By Devdutt Pattanaik
Typically, in storytelling, the main characters, the hero and the villain, are male, and the victim is female: a damsel in distress who needs to be rescued by the hero, from the machinations of the villain. But, from time to time, one does see gender shifts in the nature of hero and villain. While traditionally, we find the male Indra defeating the male Vritra, or the male Shiva defeating the male Andhaka, or the male Vishnu defeating the males Madhu and Kaitabha, we do come across in medieval literature, Durga and Kali, who defeat male villains, such as Mahishasura and Raktabija.
The idea of a female form performing the role of a villain is rather popular in medieval times. The earliest such instance of a female villain comes in the Ramayana. In the Ramayana, we learn how Ram kills the rakshasi, Tadaka, who disrupts the yagya of the rishis in the forest. Later, in the forest, Laxman mutilates Surpanakha for being overly sexual.
When Hanuman is on his way to Lanka, he encounters and overpowers three demonesses, who seem to be protecting the island kingdom of Lanka. One is Simhika, a monster in the sea; another monster, Surasa catches flying creatures by the shadow they cast on the sea; and finally, Lankini, the guardian of Lanka. In art forms, especially in the tantric imagery of Hanuman, he is shown as defeating a female demoness, trampling her and pulling her hair. This woman is associated with the fearful, malevolent force known as Panauti, which, in astrology, is considered to be a dangerous force that can disrupt your life. This action against women is surprising, since killing of women is considered to generate negative karma.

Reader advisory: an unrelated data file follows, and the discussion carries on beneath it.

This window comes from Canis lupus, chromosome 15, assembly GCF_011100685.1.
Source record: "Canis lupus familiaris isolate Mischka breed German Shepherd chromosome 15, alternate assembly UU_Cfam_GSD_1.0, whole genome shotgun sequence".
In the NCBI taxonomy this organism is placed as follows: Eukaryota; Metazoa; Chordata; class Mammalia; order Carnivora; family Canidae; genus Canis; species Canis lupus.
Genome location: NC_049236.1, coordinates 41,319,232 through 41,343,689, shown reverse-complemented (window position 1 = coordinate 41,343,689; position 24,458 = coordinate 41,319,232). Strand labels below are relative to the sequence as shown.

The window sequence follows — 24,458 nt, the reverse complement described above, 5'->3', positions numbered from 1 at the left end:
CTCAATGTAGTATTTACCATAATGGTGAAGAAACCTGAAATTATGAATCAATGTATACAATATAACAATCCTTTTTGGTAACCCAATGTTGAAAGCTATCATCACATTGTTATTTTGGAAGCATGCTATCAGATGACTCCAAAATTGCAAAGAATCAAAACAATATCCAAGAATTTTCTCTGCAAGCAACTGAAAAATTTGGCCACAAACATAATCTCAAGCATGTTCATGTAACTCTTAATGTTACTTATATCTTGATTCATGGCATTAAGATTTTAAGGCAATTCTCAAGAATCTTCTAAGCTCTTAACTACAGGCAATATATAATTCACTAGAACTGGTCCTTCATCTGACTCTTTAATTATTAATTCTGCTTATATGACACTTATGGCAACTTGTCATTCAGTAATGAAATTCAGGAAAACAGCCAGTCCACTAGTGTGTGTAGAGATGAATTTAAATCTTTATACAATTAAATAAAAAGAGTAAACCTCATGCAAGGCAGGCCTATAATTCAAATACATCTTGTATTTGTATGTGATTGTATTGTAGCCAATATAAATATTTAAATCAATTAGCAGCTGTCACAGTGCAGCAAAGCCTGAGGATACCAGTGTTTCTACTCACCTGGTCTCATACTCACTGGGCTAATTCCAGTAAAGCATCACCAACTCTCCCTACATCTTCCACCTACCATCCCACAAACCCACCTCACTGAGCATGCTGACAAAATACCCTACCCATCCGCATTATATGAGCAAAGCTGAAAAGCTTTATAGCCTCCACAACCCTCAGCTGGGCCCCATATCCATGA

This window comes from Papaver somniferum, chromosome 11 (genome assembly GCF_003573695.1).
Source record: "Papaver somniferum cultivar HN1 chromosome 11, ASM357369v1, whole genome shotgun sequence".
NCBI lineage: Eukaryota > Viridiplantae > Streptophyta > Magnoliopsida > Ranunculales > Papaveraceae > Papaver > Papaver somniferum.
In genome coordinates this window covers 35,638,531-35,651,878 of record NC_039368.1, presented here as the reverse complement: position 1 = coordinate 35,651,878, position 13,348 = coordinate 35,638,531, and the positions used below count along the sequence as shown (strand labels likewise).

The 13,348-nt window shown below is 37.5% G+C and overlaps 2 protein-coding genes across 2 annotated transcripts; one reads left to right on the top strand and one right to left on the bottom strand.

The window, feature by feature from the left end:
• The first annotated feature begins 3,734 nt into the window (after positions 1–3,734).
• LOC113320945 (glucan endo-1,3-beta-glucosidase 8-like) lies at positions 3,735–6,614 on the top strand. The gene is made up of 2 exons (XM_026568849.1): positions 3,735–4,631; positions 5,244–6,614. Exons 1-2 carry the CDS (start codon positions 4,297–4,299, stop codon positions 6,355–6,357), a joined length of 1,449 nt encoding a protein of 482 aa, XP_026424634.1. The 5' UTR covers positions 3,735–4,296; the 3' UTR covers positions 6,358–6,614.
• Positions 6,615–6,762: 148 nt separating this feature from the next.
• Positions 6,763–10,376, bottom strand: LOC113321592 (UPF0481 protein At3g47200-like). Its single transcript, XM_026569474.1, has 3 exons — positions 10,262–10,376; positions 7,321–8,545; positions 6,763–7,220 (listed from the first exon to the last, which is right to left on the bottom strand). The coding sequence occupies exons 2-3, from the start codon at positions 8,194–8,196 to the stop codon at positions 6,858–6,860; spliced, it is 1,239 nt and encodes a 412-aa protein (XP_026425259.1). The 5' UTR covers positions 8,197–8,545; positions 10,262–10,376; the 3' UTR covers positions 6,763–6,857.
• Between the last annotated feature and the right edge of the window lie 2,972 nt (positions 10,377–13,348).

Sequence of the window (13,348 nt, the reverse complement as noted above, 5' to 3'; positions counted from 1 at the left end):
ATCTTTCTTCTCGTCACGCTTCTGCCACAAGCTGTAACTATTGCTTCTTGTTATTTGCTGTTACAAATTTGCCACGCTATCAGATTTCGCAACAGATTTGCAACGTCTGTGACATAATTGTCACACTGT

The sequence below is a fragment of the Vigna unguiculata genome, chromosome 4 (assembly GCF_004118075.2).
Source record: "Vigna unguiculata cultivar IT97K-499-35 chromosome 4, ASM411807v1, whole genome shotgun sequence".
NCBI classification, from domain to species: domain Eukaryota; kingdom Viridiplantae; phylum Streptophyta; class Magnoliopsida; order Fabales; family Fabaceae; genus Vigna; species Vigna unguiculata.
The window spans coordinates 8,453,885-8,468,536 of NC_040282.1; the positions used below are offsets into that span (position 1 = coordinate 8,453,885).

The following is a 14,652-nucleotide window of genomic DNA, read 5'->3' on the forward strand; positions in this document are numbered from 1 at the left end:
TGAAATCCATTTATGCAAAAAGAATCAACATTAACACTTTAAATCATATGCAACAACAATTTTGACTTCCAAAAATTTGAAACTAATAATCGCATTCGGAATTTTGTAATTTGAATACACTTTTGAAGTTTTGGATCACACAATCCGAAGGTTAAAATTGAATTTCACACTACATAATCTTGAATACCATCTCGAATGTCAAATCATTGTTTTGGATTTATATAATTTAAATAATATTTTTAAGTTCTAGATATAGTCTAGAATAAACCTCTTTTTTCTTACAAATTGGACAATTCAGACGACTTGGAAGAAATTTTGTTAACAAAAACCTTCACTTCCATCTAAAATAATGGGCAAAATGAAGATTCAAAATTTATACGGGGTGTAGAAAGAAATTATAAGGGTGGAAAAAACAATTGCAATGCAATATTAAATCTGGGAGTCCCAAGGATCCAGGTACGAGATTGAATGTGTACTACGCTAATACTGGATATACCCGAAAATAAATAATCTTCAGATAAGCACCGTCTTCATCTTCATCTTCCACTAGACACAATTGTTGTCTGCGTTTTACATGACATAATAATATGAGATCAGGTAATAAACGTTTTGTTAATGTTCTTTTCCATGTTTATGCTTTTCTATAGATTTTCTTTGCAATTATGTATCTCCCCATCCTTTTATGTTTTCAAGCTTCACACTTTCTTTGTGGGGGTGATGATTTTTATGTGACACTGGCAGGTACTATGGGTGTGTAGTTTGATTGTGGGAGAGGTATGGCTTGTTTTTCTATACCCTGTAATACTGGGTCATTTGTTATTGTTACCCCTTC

In Vishnu lore, we hear of how Vishnu once beheads a woman behind whom the asuras take refuge. The woman turns out to be the mother of Shukracharya, guru of the asuras, and for this crime, Vishnu is cursed that he will be born on earth three times as a mortal: as Parshuram, as Ram, as Krishna. As Krishna, Vishnu drinks the poisoned milk of Putana and ends up killing her, a rare instance in which the maternal instinct is turned into an act of tyranny and violence. Ayyappa, the son of Shiva and Vishnu, kills the female buffalo demon, Mahishi.
In medieval Nath literature, we find stories of witches belonging to lower economic strata, such as the washerwoman, or the wife of the blacksmith, potter and garland-maker. These women are said to have magical powers, who can turn men into goats and into rocks, and who are in constant combat with the Nath-jogis, who are celibate ascetics. This battle plays out between the yoginis, who derive power through tantric occult sex, and the Nath-jogis, who derive power through celibacy. Perhaps, all these stories have contributed to the underlying misogyny in Hindu literature. Women can be dangerous forces of nature, or hypersexual beings, who take away the power of men, chain them to the material world and prevent them from walking the spiritual path.
Devdutt Pattanaik writes on relevance of mythology in modern times, especially in areas of management, governance and leadership.
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